Seasonal pumped hydropower storage (SPHS) could be an affordable and sustainable solution to store energy and water, according to new research published in the journal Nature Communications.
SPSH involves pumping water into a deep storage reservoir that is built parallel to a major river during times of high water flow or low-energy demand.
When water is scarce or energy demand increases, the stored water is then released from the reservoir to generate electricity.
Researchers at the International Institute for Applied Systems Analysis (IIASA) have assessed the global potential for this method, focusing on different locations with the highest impact and lowest cost.
They found that there is a significant potential for SPHS around the world, particularly in lower parts of the Himalayas, Andes and Alps.
According to the researchers, because SPHS reservoirs are deep and constructed parallel to, rather than within the course of the river, the environmental and land use impacts are between 10-50 times smaller than traditional hydropower plants.
Lead author of the study, Julian Hunt said: ‘The energy sectors of most countries are undergoing a transition to renewable energy sources, particularly wind and solar generation.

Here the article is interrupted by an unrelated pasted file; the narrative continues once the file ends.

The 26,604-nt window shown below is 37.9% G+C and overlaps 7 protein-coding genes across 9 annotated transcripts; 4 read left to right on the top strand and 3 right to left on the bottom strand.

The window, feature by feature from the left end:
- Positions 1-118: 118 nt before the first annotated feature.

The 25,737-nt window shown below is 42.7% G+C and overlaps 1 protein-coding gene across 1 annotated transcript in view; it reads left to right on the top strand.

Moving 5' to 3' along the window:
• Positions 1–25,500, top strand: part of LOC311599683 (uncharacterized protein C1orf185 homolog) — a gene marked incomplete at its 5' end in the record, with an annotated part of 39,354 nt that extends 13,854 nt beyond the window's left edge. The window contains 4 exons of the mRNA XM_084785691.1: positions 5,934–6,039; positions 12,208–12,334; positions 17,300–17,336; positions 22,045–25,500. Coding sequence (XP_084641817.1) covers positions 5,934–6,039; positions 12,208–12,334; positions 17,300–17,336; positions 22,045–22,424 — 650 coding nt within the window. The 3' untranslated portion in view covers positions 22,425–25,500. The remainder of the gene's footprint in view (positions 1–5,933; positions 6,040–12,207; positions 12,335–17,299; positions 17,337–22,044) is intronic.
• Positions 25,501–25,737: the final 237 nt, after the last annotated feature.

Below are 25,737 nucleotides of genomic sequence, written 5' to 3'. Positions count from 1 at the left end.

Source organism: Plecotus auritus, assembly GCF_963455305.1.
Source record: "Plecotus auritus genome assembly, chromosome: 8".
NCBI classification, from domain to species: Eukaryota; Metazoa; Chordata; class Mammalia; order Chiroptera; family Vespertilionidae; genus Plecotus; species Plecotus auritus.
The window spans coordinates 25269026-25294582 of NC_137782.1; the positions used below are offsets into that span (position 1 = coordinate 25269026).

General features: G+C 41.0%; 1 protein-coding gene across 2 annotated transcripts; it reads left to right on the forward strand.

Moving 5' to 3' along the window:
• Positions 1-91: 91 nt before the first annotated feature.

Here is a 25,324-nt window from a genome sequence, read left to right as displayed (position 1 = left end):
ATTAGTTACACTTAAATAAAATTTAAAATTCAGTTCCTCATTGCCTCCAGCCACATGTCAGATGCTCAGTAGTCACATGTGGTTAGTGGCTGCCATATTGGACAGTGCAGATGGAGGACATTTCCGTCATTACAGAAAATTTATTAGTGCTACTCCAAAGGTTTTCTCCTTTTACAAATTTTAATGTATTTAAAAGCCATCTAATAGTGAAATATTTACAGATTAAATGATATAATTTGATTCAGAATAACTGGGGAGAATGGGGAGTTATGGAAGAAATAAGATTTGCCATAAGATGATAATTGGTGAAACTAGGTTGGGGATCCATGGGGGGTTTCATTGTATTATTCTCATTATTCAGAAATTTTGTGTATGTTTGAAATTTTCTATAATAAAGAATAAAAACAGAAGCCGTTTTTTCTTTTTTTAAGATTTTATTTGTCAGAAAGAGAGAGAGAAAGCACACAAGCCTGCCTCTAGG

‘These sources are intermittent and have seasonal variations, so they need storage alternatives to guarantee that the demand can be met at any time.
‘Short term energy storage solutions with batteries are underway to resolve intermittency issues, however, the alternative for long term energy storage that is usually considered to resolve seasonal variations in electricity generation is hydrogen, which is not yet economically competitive.
‘With the need for a transition to a more sustainable world with lower CO2 emissions, renewable energies and energy storage will play a major role in the near future.
‘Given the vast and untapped and cheap potential of SPHS, it will soon play an important role in storing energy and water on a yearly basis.’
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